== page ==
"Docetism was a most subtle element, which wrought variously before it had any discernible concentration in any leading men or sects, and it infused its unreal and fantastic leaven into various Gnostic sects, and other later ones which grew out of Gnosticism. It was a deep, natural, rationalistic, pseudo-spiritualistic, anti-incarnation element." [See endnote 5.]

The errors introduced by Cerinthus did not disappear, but infected the Church heavily in the second century. It was these errors that were leavening the lump, and to offset them, both truth and additional errors were used to put down these gnostic teachings. The hardest thing is to defend the truth without exaggerating matters. The Devil does not care which ditch one gets into, as long as one leaves the strait and narrow path of truth.


Gnosticism in the Church

The early Christians did seek knowledge of spiritual things. Paul says some were given the "word of knowledge (gnosis) by the same Spirit" (1 Cor. 12:8). There was a proper knowledge that came to saints of that day, and then there were supposed superior knowledge and insights that were nothing more than heretical gnosticism. The Church was put upon by these claimants of superior knowledge. McClintock & Strong, on Gnosticism, say:

"The name Gnosticism has been applied to a variety of schools which had sometimes little in common except the assumption of a knowledge higher than that of ordinary believers. . . . They seldom pretended to demonstrate the principles on which their systems were founded by historical evidence or logical reasonings, since they rather boasted that these were discovered by the intuitional powers of more highly endowed minds, and that the materials thus obtained, whether through faith or divine revelation, were then worked up into ascientific form according to each one’s natural power and culture. Their aim was to construct not merely a theory of redemption, but of the universe-a cosmogony. No subject was beyond their investigations. Whatever God could reveal to the finite intellect, they looked upon as within their range. What to others seemed only speculative ideas, were by them hypostatized or personified into real beings or historical facts. It was in this way that they constructed systems of speculation on subjects entirely beyond the range of human knowledge, which startle us by their boldness and their apparent consciouness of reality." [See endnote 6.]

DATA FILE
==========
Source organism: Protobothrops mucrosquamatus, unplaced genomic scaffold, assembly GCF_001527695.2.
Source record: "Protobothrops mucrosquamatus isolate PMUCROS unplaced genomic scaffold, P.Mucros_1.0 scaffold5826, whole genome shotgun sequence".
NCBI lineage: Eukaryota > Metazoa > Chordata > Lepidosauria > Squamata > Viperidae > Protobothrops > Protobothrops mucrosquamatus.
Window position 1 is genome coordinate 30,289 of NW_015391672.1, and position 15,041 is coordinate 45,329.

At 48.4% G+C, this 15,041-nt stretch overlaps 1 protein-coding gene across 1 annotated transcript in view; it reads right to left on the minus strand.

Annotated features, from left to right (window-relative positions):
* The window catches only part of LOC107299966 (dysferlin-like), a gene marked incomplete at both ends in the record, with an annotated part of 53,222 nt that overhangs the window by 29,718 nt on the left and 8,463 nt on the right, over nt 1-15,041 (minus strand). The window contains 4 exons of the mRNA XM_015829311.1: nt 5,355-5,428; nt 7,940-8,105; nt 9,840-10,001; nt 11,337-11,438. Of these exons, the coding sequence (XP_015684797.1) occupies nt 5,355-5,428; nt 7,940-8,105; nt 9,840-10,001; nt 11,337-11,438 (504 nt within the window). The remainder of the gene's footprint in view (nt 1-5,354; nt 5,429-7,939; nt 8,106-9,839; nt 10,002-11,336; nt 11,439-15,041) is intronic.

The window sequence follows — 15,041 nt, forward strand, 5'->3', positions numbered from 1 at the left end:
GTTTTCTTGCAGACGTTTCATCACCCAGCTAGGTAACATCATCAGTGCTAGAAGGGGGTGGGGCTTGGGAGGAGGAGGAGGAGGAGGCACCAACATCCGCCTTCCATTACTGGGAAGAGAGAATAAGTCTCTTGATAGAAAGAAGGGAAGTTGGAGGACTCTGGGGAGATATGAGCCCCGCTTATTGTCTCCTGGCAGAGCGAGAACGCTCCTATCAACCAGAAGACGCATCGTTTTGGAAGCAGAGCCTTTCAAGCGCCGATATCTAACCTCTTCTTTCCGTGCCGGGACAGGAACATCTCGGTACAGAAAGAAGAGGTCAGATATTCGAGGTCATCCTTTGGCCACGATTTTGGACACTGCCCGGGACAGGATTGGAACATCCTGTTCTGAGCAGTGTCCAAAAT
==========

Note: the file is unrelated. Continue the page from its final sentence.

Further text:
Most of the controversies of the early Church were Judaistic in nature, but evidence is found early on of heretical influences that affected the brotherhood. Quoting again from McClintock & Strong on Gnosticism:

"The heretical gnosis did not make its appearance with an uncovered head until after the death of the apostles, but . . . that it previously worked in secret. . . . While most of the heresies of that period were Judaistic, there was an obvious difference between those reproved in the Galatian churches and those noticed in the epistles to the Colossians and Timothy. The latter are treated much more mildly, and we readily perceive that they must have been much less developed and less subversive of the Christian system. They are expressly called (1 Tim. 6:20) a false gnosis, and were characterized by empty sounds without sense and subtle oppositions to the truth, a depreciation of the body, and a worship of angels (Col. 2:18, 23), and interminable genealogies and myths (1 Tim. 1:4). These seem more akin to Jewish than to heathen speculations, and imply not the completed Gnosticism of the second century, but the manifest germs of Docetic emanations and Gnostic dualism." [See endnote 7.]

It is easy to see how such forces at work within the early Church were like leaven that needed an incubation period before it "leavened the whole." While the leaven was rising, it induced a power struggle among the bishops, some for truth and some for error and, more often than not, a struggle for preeminence and power. To secure these, one needed some platform that played well and would seduce the largest numbers. Later, the seduction was directed toward the Emperor Constantine, for the imperial power would make or break the bishops. Those who contended for the faith "once delivered unto the saints" became merely voices crying in the wilderness (Jude 3).